- Today, the mandate of Burundi's transitional government officially ended and elections should have been arranged. A regional group of peace facilitating neighbours however met today to extend the government's mandate until "credible election" can be held. The UN today expressed confidence in Burundi's transition process "despite recurring delays."
Delays started already last year. A referendum on the constitution was postponed from November to February, delaying the whole process which had been scheduled to culminate with the indirect election of the President by the Bujumbura Parliament on 22 April - today. But not even the parliament has been elected yet.
The guarantors of the Burundian peace process, the so-called "Regional Initiative", have met to extend the transitional government's mandate, which was to have ended today. It also has discussed what mechanism should replace Burundi's Implementation Monitoring Committee, whose mandate would expire, along with other transitional institutions when the new government was elected.
According to UN Secretary-General Kofi Annan, however, there is no big reason for concern despite the delays. "Thanks to your courageous efforts, the peace process in [Burundi] is approaching what we hope will be its final stages, despite recurring delays," Mr Annan said in a message to the summit meeting of the Regional Initiative on Burundi.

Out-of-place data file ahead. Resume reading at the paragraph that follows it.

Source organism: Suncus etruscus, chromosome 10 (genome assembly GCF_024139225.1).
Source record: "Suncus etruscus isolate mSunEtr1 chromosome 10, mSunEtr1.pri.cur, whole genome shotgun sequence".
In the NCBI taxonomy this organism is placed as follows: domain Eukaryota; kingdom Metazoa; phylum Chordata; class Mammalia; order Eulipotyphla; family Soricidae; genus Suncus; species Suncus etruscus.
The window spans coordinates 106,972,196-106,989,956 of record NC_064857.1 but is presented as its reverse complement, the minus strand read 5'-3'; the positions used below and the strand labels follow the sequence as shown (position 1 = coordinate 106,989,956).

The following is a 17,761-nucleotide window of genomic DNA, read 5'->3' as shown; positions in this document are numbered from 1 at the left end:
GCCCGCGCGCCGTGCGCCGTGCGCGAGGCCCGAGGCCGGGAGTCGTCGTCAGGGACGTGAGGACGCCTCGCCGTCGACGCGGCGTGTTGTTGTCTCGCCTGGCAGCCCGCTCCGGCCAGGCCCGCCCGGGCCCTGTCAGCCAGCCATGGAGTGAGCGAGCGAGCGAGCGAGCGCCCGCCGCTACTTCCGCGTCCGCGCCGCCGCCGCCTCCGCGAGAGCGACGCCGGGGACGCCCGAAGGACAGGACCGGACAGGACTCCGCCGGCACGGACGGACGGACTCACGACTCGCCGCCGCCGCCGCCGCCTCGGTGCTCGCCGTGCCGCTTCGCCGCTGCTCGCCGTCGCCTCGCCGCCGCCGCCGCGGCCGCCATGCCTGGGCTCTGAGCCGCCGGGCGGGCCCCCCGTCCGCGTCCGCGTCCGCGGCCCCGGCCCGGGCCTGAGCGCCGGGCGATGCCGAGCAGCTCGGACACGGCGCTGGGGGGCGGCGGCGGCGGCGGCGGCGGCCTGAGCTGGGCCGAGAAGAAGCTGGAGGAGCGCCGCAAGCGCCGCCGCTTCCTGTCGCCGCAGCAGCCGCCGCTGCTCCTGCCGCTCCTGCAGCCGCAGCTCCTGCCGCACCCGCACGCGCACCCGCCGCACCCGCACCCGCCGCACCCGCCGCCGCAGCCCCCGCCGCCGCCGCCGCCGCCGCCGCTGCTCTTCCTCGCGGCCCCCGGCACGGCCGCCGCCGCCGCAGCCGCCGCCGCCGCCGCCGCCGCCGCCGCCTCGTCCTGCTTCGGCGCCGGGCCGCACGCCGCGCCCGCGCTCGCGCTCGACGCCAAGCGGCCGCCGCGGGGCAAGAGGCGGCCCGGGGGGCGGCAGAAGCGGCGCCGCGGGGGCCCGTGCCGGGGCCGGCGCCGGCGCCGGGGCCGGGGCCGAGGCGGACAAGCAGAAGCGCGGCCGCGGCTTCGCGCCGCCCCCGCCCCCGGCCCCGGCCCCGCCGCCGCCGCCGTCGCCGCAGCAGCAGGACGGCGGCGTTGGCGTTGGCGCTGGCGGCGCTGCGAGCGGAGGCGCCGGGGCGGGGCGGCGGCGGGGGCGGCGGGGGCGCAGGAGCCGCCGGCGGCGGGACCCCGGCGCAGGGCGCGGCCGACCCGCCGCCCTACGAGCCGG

Hailing the efforts of the Regional Initiative to foster peace in Burundi, Mr Annan further called on Burundi's leaders "to take that last step towards meeting the aspirations of the Burundian people, who deserve nothing less than a democratically elected government, committed to peace, stability and development."
The UN, which operates a peacekeeping mission in Burundi (ONUB), was confident in the transition process despite the delays. As long as the Burundian parties continued to show political will, the UN would continue to support the electoral process. Mr Annan said he was confident that "a credible electoral exercise can be completed within the short time remaining."
On 1 March, Burundians approved of a new constitution in a general referendum. More than 90 percent of the voters had cast a "yes" ballot, agreeing to a new power-sharing model between Burundi's Hutu and Tutsi groups. The next step in the transition process is a parliamentary election.
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